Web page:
It was reprinted in BESTSELLER MYSTERY MAGAZINE (March 1960), from which come these brief excerpts:
For the detective story is only a game; and in that game the reader is not really wrestling with the criminal but with the author.
Now some literary detectives make the solution more complicated than the mystery, and the crime almost more complicated than the solution. The explanation is something like this: "The vicar's first curate did indeed intend to murder him and loaded and then lost his pistol, which was picked up by the second curate and placed on a particular shelf in the vestry to incriminate the third curate, who had a long and lingering love affair with the niece of the organist, who is not really the niece of the organist but the long-lost daughter of the vicar; the organist, being in love with his ward, transfers the pistol to the coat pocket of the second curate, but the coat is accidentally put on by the first curate, who pulls out the pistol in mistake for a pocket handkerchief, and the vicar mistaking him for the real owner of the coat (who had done him a deep and complicated injury twenty years ago in Port Said) rushes furiously upon him (the pronouns are getting mixed like everything else) so that the holder of the pistol (whoever he may be by this time) is forced to fire in self-defense and the vicar falls dead."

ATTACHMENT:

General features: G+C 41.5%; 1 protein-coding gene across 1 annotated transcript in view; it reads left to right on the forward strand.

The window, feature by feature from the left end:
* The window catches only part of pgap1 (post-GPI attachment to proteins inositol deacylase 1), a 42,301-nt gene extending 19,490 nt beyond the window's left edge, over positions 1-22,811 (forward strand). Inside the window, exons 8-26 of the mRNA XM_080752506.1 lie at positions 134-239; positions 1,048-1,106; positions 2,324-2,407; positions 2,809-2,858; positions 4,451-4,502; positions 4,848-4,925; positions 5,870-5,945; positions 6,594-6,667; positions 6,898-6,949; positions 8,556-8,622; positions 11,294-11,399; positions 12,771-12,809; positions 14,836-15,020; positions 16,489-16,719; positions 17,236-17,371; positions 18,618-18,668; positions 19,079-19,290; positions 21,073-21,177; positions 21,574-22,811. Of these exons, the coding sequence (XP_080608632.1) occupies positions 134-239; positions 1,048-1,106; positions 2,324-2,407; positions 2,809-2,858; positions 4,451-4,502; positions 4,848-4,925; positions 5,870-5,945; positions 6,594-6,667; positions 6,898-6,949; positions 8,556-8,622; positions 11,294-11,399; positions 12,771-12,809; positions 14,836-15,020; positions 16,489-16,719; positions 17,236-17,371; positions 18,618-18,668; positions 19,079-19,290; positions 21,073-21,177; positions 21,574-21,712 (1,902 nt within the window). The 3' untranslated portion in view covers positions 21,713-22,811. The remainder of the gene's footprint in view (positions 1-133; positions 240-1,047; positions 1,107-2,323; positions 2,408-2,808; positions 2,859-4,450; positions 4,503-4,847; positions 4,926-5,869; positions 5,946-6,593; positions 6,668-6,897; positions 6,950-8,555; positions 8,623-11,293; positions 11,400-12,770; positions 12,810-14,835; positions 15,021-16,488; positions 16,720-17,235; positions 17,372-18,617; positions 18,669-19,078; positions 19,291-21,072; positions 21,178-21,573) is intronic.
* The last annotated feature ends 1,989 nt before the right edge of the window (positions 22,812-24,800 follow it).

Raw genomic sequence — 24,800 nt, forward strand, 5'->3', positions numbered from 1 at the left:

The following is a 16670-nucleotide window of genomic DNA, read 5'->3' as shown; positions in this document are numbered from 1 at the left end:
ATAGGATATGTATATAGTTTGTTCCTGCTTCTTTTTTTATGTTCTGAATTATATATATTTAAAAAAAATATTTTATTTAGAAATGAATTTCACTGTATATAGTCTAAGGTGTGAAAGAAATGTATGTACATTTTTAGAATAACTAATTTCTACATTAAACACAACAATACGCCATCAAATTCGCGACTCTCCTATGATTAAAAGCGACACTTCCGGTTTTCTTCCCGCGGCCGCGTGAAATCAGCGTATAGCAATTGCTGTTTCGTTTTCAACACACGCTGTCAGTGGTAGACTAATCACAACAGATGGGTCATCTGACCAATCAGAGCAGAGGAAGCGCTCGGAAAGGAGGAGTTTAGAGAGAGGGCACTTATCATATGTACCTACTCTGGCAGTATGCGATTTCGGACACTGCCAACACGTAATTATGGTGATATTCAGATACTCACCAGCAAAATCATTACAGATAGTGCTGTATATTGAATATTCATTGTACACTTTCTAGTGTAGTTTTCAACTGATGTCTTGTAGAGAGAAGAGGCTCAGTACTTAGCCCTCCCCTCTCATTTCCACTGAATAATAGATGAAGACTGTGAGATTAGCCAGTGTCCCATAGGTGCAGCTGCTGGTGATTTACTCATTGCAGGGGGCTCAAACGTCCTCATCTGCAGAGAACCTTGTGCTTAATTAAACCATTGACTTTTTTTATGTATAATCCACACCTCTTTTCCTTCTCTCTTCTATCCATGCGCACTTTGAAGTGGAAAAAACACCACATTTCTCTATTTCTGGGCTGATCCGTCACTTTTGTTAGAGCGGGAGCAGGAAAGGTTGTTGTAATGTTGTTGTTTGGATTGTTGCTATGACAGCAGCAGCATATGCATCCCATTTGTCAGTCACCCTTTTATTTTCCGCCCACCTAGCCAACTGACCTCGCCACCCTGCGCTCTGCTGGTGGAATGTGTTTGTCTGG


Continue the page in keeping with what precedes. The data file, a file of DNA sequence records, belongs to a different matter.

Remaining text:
A great part of the craft of writing mystery stories consists in finding a convincing but misleading reason for the prominence of the criminal, over and above his legitimate business of committing the crime.
. . . in the classification of the arts, mysterious murders belong to the grand and joyful company of the things called jokes.Resources:
- A short essay, "Chesterton on Detective Fiction," is HERE.
- A previous ONTOS article concerning GKC's ideas about mysteries is HERE.
Category: Detective fiction